Volume 18 - Issue 8 - August 2005
Continuing Education »
The bunion deformity is one of the most common deformities that podiatric foot and ankle surgeons treat. As with other conditions, the conservative and surgical measures vary based on the patient’s expectations and the surgeon’s experience. Although there are limited conservative options available such as shoe modifications and prescription orthoses, most podiatric physicians would agree that surgical correction is often necessary for a symptomatic bunion deformity.
While there are several considerations in choosing the appropriate surgical procedure,
The performance review can be a difficult proposition as there is a certain amount of dread and anticipation for both the employer and the employee. One must address the tricky issue of pay or salary. Performing a thorough performance review is also important from a legal perspective. For example, a fired employee may claim he or she was never told about a particular area of deficiency.
There is a desire to cover all the relevant areas and issues in the performance review but some people have trouble being tactful and honest at the same time. A common mi
Many of my colleagues have voiced concerns regarding the use of nutriceuticals in their practices. The expressed concerns range from “These things are unproven” and “There is no FDA scrutiny over these products” to “They don’t work all the time” and “There are no scientific, double-blind, placebo-controlled studies on their safety or effectiveness.”
I had many of the same doubts before I incorporated nutriceuticals into my practice over 12 years ago. Since my training in podiatry school was allopathic in nature, it was difficult for me t
New technologies abound and there is certainly no shortage of new innovations. There are new medications for diabetic neuropathic pain and antibiotic-resistant infections. There are innovative matrices that may enhance the healing environment for wounds. There are leading advances in the limb salvage arena as well as impressive modalities for facilitating bone healing. With that said, let us take a closer look at several new and emerging innovations that may prove beneficial to podiatrists and their patients.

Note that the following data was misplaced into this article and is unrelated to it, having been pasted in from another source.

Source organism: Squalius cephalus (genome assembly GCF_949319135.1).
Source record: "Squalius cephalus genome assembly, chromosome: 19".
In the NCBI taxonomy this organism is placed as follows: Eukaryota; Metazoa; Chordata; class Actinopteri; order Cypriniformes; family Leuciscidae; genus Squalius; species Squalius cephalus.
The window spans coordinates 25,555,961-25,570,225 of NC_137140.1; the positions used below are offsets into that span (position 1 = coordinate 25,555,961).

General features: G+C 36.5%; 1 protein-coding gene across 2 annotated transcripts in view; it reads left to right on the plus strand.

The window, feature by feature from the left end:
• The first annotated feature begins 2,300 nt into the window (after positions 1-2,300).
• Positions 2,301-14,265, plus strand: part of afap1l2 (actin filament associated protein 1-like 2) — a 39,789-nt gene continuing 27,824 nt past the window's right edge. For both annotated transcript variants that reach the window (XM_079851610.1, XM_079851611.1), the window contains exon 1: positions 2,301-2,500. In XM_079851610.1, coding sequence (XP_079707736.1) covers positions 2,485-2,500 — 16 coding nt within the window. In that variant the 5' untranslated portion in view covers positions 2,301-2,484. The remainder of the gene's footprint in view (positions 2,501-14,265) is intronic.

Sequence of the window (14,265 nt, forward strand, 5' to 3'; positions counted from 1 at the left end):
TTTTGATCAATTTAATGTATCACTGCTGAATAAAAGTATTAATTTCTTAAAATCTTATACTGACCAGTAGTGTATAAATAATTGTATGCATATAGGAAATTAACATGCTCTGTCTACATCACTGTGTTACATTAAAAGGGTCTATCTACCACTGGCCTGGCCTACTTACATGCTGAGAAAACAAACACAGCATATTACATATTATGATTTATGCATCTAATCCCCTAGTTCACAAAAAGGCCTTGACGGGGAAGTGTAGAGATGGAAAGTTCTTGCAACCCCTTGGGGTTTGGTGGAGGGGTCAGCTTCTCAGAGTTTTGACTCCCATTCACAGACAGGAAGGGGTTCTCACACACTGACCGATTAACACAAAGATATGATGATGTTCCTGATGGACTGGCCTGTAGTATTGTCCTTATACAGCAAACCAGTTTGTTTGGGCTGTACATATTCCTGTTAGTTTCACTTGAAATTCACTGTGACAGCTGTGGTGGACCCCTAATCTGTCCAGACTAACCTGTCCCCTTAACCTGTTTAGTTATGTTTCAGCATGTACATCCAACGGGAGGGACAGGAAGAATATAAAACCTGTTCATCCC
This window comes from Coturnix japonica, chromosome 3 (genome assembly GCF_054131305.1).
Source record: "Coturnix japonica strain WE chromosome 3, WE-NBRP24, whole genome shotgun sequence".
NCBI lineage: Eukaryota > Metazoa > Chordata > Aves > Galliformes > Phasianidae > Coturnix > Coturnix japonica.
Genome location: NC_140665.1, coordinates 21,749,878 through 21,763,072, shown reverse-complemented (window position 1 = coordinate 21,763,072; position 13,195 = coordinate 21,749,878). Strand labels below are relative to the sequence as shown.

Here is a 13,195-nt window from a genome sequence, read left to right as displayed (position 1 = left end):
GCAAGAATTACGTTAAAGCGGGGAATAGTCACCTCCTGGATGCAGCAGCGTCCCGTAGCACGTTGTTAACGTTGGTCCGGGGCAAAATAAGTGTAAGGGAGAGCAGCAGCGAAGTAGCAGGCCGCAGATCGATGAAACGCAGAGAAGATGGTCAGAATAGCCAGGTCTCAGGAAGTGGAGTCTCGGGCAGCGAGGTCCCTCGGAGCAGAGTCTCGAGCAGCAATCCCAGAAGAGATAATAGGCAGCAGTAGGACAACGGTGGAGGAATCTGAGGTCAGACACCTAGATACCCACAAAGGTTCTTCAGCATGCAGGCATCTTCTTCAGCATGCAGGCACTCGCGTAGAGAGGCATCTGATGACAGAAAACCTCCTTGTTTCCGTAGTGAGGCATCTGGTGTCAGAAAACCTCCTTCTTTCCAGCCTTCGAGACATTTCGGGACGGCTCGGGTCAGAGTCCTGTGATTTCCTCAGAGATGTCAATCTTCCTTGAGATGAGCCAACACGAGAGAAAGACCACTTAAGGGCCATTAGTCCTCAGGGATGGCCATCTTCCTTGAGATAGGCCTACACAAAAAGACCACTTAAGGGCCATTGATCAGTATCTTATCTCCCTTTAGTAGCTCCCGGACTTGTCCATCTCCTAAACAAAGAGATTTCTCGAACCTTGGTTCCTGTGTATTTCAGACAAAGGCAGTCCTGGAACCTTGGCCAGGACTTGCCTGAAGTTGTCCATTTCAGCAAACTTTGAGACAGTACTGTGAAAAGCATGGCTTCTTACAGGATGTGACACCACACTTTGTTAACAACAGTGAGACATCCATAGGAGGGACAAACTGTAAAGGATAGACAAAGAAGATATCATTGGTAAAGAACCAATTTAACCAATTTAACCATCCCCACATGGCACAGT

1. Tigecycline (Tygacil™, Wye
Editor's Perspective »
What has always struck me about the podiatry profession is the diverse array of niches within the field. Podiatrists may specialize in the sports medicine arena or excel in ensuring appropriate wound care for high-risk patients with diabetes. Podiatric doctors may be known for their stellar surgical expertise while other DPMs have a strong knowledge of podiatric dermatology.
Addressing the diversity of the podiatric experience is a challenge that we look forward to with each issue. Nowhere is this diversity more apparent than in this month's edition, one
Diabetes Watch »
As we evolve in our treatment of foot and ankle conditions, it seems like each treatment meets with some reservation from the medical community. As podiatric physicians, our mindset is scientific in nature and we need hard facts and evidence-based results to show each treatment option is beneficial. I am with the mainstream in that thinking but I also try to rationalize a treatment option and see why it may or may not benefit a patient.
To that extent, there has been a great deal of interest in treatment options for diabetic neuropathy. A. Lee Dellon, MD
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